CARADH O’DONOVAN is campaigning to save her Olympic dream this week, as the former kickboxer turned high-level karate fighter tackles a political battle that has seen her road to Tokyo 2020 derailed.
The ambitious Terenure-based woman won world and European titles as a kickboxer before switching sports with the primary aim of making an Olympic title. She battles with Crohn’s disease alongside her rigorous training regime.
She describes herself as “training well and in excellent all round shape” right now. However, a rift in the world of Irish karate’s governing bodies is within a month of making her Olympic dream, at the very least, an extremely tall order.
“It comes down to politics,” she told the Dublin Gazette, having launched an online protest against the situation.
“Karate Ireland ONAKAI, the governing body for the sport in Ireland, voted out their leader, and he didn’t accept it. He went off and formed another group called ONAKAI, saying the vote had been unfair.
“The body I’m a part of, Karate Ireland ONAKAI, are still recognised by Sports Ireland, but the former head of the organisation is being treated as the main contact point for Ireland by the KWF, the Karate World Federation.
“There’s a split in the sport in Ireland, and the head of the new body has written to those of us on the other side of it insisting we drop our coaches and association with Karate Ireland ONAKAI and join up with them.
“I’m not willing to do it. They were voted out. They have no policies, no child protection set up. It’s only about power.
“I’ve never heard of anything like this in any other sport,” O’Donovan continues.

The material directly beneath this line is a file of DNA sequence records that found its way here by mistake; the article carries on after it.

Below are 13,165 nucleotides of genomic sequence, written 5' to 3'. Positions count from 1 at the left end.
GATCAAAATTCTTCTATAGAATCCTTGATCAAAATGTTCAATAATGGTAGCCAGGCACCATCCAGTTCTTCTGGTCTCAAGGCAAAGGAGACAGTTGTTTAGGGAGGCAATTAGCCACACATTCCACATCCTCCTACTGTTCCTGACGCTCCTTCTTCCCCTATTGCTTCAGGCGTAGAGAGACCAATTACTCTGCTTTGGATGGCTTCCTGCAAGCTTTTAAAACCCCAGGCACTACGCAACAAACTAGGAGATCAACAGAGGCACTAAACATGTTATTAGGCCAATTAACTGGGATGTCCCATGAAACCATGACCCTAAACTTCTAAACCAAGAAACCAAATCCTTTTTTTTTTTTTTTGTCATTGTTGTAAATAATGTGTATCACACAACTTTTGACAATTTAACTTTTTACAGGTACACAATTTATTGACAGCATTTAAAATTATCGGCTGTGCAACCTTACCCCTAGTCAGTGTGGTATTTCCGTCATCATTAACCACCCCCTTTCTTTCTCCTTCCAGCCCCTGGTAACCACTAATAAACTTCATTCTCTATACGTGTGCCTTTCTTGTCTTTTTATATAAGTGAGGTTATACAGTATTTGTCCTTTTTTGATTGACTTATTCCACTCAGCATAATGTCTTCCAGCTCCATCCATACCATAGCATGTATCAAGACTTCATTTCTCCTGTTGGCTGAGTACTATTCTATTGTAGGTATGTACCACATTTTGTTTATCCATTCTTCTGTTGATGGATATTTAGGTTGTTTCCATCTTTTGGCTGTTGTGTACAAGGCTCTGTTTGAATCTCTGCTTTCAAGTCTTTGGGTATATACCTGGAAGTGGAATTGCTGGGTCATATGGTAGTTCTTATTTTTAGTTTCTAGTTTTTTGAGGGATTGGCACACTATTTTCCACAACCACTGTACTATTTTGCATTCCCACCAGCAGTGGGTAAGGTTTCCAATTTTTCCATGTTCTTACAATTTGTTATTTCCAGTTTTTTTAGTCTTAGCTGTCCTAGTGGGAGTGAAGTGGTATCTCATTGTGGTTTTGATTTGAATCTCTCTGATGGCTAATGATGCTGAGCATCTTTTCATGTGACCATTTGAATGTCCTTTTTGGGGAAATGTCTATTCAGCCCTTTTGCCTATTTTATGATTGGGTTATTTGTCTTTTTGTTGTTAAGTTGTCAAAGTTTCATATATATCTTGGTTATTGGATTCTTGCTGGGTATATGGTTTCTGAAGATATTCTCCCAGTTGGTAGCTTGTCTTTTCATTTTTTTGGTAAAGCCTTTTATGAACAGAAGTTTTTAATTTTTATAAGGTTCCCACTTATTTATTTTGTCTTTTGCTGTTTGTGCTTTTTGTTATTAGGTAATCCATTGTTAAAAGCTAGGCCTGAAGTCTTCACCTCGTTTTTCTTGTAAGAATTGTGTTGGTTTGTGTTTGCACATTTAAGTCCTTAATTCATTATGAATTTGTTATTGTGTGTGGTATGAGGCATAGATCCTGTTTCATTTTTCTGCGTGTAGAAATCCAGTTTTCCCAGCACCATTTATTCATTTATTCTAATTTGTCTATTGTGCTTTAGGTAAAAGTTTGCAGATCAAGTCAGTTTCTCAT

“Normally the international federation recognises the one that’s accepted locally, but the people involved seem to have the KWF’s ear.
“It’s a shambles, and they’re hoping to pressure the Olympic competitors into switching sides as really the athletes are the only leverage that this second organisation has.”
O’Donovan, one of several high-end athletes affected by the move, and already falling behind on critical ranking points, plans to continue as best she can.
The frustration is evident, in particular as Tokyo 2020 has long been her core aim.
“Realistically, I need this sorted in the next month or it seriously reduces my chances of going to Tokyo,” she says.
“In my opinion, most of they best athletes remain with the original organisation.
“We’ll be fighting in a non-ranking event this weekend, and travelling to Austria in three weeks hoping to be allowed to fight, though we’ve been told we can’t.
“I’ve paid the entry, paid for flights and accommodation. If we can’t compete, I guess I’ll just take a Sound of Music tour or something.
“I want to qualify by ranking, like everyone does. If I can’t move towards that in the next month or so it’ll be gone, and my last chance will be a dangerous once off in June next year, ahead of the Olympics,” she concludes.
“I’ll still try, of course, but I feel so sorry for everyone involved. Especially the younger ones. The politics of the situation is killing their focus, and killing their dreams.”